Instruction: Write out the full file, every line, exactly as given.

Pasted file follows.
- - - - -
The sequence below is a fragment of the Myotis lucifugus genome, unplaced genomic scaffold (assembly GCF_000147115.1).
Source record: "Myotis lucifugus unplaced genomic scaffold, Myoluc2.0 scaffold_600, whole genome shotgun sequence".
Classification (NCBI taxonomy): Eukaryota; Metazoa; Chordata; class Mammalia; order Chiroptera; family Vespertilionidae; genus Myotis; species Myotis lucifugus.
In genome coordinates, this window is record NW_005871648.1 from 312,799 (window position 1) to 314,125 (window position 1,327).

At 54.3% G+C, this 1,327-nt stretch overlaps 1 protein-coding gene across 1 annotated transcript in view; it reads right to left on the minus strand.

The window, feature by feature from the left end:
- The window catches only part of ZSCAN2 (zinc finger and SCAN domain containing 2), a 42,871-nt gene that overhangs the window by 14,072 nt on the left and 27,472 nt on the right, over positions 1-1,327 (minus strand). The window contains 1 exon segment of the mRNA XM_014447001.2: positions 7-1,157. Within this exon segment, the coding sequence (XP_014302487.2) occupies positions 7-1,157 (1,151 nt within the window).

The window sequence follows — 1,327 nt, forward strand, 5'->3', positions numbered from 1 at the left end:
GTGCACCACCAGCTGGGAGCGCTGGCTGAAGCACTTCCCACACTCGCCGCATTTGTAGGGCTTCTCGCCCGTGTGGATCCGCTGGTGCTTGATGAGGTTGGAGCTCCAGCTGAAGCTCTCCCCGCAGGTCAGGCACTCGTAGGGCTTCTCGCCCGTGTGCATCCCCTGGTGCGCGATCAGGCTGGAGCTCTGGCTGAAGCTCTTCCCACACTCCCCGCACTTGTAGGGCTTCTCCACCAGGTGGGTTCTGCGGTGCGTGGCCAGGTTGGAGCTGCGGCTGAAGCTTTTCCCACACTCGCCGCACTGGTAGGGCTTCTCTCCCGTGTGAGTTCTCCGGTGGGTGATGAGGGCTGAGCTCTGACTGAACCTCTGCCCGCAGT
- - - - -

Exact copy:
The sequence below is a fragment of the Myotis lucifugus genome, unplaced genomic scaffold (assembly GCF_000147115.1).
Source record: "Myotis lucifugus unplaced genomic scaffold, Myoluc2.0 scaffold_600, whole genome shotgun sequence".
Classification (NCBI taxonomy): Eukaryota; Metazoa; Chordata; class Mammalia; order Chiroptera; family Vespertilionidae; genus Myotis; species Myotis lucifugus.
In genome coordinates, this window is record NW_005871648.1 from 312,799 (window position 1) to 314,125 (window position 1,327).

At 54.3% G+C, this 1,327-nt stretch overlaps 1 protein-coding gene across 1 annotated transcript in view; it reads right to left on the minus strand.

The window, feature by feature from the left end:
- The window catches only part of ZSCAN2 (zinc finger and SCAN domain containing 2), a 42,871-nt gene that overhangs the window by 14,072 nt on the left and 27,472 nt on the right, over positions 1-1,327 (minus strand). The window contains 1 exon segment of the mRNA XM_014447001.2: positions 7-1,157. Within this exon segment, the coding sequence (XP_014302487.2) occupies positions 7-1,157 (1,151 nt within the window).

The window sequence follows — 1,327 nt, forward strand, 5'->3', positions numbered from 1 at the left end:
GTGCACCACCAGCTGGGAGCGCTGGCTGAAGCACTTCCCACACTCGCCGCATTTGTAGGGCTTCTCGCCCGTGTGGATCCGCTGGTGCTTGATGAGGTTGGAGCTCCAGCTGAAGCTCTCCCCGCAGGTCAGGCACTCGTAGGGCTTCTCGCCCGTGTGCATCCCCTGGTGCGCGATCAGGCTGGAGCTCTGGCTGAAGCTCTTCCCACACTCCCCGCACTTGTAGGGCTTCTCCACCAGGTGGGTTCTGCGGTGCGTGGCCAGGTTGGAGCTGCGGCTGAAGCTTTTCCCACACTCGCCGCACTGGTAGGGCTTCTCTCCCGTGTGAGTTCTCCGGTGGGTGATGAGGGCTGAGCTCTGACTGAACCTCTGCCCGCAGT